Section 3.6.3 Uniform priors, Polyas Urn Model, and Bose
Einstein Statistics
We next consider a model with random variables (N,Y),
Math 310/Stat 410
Lecture 16
Fall, 2015
Homework: Section 4.1 due Monday
Chapter 4. Markov Chains
Section 4.1 Introduction
A sequence of random variables is called a stochastic process. In
studying stochastic processes we need to know the joint distributi
Math 310/Stat 410
Practice Test 1
Fall, 2015
1. Teams A and B play a series of games until one team has won
ve games. In each game team A has probability of winning .6 and
team B has probability of winning .4. The results of dierent games
are independent.
NIath 310 /Stat 410 Test 2A] Fan, 2014
Name .
Each problem is worth 20 points. Show your work!
Score
Total: Tie-253' 2% 49922-
2
1. A Markov chain X,“ 17, m 0,1,. with 3 states has stationary
transition probabiiity matrix P. The distribution vector of X0
1. X and Y are random variables with
2: #‘X! ﬁty,\fal' X : a}, \far Y’ I a;
and correlation p.
21) Express Va‘1‘(Y—pyﬂc(Xfp in terms of c, ,LLX, My, 0);, 0y, and p. Problem 1 continued.
b) Derive a formula for the value of c which minimizes this variance
Math 310/Stat 410
Practice Test 2
Fall, 2013
1. A 3 3 matrix M has the property that
lim M n (i, j) = cj , for all (i, j).
n
Show that
3
ci M (i, j) = cj , for all j.
i=1
ar stu
ed d
vi y re
aC s
o
ou urc
rs e
eH w
er as
o.
co
m
2. A Markov chain Xn , n =
Math 310/Stat 410
Practice Test 2
Fall, 2014
1. An irreducible, aperiodic Markov chain Xn , n = 0, 1, . . . with 3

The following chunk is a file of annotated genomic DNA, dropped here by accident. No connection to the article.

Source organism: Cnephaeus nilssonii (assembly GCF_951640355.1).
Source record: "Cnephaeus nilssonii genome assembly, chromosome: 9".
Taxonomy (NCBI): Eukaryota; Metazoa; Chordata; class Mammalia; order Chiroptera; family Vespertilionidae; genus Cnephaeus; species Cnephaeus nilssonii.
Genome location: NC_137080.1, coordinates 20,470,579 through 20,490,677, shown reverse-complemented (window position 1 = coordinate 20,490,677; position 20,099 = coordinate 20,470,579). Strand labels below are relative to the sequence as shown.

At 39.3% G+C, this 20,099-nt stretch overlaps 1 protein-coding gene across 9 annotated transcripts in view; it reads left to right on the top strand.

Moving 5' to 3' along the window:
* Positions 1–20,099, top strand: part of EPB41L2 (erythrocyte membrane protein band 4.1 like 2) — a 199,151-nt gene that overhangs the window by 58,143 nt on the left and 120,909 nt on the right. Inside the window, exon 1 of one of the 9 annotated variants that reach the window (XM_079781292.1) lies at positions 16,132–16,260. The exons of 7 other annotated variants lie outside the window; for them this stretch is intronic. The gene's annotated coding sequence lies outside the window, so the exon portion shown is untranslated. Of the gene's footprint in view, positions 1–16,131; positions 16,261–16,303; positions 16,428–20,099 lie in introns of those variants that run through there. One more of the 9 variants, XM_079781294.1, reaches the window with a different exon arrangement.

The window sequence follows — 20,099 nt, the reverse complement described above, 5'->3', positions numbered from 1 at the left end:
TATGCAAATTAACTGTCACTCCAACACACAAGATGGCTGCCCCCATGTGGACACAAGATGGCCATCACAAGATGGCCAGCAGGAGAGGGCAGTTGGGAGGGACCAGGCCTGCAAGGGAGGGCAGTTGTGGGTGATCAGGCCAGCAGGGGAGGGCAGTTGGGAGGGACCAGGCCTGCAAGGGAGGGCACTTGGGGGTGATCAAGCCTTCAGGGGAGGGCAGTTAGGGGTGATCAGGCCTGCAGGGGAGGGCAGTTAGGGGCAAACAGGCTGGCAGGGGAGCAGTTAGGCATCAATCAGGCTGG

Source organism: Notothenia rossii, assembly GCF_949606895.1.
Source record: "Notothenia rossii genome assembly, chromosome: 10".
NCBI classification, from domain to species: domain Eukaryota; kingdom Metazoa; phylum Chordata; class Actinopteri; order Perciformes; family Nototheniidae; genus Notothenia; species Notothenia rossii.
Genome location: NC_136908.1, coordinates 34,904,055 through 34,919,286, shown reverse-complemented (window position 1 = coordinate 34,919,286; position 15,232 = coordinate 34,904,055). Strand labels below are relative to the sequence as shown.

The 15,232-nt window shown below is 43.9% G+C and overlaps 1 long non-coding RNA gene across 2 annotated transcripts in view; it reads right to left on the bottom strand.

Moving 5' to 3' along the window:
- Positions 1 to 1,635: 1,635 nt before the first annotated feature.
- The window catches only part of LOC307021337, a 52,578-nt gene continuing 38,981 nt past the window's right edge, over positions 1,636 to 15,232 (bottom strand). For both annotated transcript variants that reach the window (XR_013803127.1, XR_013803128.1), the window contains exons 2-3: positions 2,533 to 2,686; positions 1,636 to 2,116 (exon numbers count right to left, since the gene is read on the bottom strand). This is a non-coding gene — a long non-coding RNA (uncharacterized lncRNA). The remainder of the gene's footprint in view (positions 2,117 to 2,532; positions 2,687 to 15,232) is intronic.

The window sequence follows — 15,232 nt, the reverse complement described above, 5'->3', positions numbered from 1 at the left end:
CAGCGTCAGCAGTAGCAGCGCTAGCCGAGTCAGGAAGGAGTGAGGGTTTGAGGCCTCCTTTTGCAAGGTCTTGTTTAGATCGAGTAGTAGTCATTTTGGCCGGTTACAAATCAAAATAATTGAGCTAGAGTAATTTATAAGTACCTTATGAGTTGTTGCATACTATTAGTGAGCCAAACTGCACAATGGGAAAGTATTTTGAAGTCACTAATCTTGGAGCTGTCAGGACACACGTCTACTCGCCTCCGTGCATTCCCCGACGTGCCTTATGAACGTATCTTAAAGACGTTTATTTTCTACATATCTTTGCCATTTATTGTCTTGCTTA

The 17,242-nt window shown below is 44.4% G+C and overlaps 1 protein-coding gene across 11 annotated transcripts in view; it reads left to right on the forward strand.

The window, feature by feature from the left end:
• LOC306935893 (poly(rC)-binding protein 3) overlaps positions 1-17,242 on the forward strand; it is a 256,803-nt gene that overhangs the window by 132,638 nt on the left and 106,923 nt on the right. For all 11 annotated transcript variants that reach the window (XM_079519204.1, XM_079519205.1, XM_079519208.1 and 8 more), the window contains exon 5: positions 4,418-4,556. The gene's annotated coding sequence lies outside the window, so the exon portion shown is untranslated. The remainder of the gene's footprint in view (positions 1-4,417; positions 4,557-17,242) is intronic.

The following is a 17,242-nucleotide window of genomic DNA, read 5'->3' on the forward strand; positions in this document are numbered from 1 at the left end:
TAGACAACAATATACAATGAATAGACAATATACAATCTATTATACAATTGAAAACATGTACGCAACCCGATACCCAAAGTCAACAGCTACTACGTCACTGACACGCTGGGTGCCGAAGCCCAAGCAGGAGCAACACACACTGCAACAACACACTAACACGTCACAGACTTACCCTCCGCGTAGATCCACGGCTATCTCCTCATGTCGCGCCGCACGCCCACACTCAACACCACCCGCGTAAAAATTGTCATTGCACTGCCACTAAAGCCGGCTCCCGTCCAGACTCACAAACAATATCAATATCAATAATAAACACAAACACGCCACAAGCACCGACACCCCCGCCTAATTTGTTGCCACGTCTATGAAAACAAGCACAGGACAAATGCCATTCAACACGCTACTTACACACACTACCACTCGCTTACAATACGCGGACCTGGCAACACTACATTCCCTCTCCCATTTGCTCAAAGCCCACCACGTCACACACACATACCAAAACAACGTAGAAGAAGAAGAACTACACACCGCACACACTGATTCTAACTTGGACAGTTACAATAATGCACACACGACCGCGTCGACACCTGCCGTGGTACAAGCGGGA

states has transition probability matrix P. Starting with the fact that
lim P (Xn = j | X0 = i) = j , for i = 1, 2, 3 j = 1, 2, 3,
n
show th
Math 310/Stat 410
Practice Test 2 Solutions
Fall, 2014
1. An irreducible, aperiodic Markov chain Xn , n = 0, 1, . . . with 3
states has transition probability matrix P. Starting with the fact that
lim P (Xn = j | X0 = i) = j , for i = 1, 2, 3 j = 1, 2, 3,
Math 310/Stat 410
Practice Final Test
Fall, 2014
1. X, Y and Z are independent, exponential random variables with
means 2,2, and 4, respectively.
a) Find P (2Y < Z).
b) Find P (X + Y < Z).
2. Let X and Y be random variables with a bivariate normal distrib
Math 310/Stat 410
Practice Test 1
Fall, 2014
1. X and Y are independent Poisson random variables. Let T = X +Y.
Show that T has a Poisson distribution.
2. Assume that X and Y are independent, exponential random variables with E(X) = 6 and E(Y ) = 2.
a) Fi
Math 310/Stat 410
Lecture 33
Fall, 2015
Homework: Section 5.4.
Sections 7.2, 7.3, 7.4 due Monday
Decomposition of Poisson processes .
The probability that the rst event is a type 1 event is p. The
number of events G until the rst type one event is geometr
Math 310/Stat 410
Lecture 18
Fall, 2015
Section 4.2
Some variations on P (Xn = j | X0 = i).
Suppose we wish to nd P (Xk = j at least once up to time n| X0 =
i) That is, what is the probability that state j is visited at some time
up to time n. Then we can
Math 310/Stat 410
Lecture 31
Fall, 2015
Test 2: Friday, November 13.
Homework Section 5.3 Part II, but omit 65, 66.
Exercise 3: Let T be the time of the rst event in a Poisson process
N (t), t 0. Find P (T < 1 | N (3) = 1).Solutions:
P (T < 1 | N (3) = 1)
Math 310/Stat 410
Lecture 20
Fall, 2015
We were studying the two state Markov chain with transition matrix.
The two state chain. Let
1r
r
P =
s
1s
We found the stationary distribution given by
r
s
,
).
=(
r+s r+s
Except for the cases
1 0
P =
0 1
and
0 1
1
Math 310/Stat 410
Lecture 19
Fall, 2015
Homework: Section 4.2
We have seen that
P (n) = P n .
There are some cases where we can nd formulas for the entries of
P n.
Example: A message is sent. The message is either 0 or 1. Whatever
the message is, the prob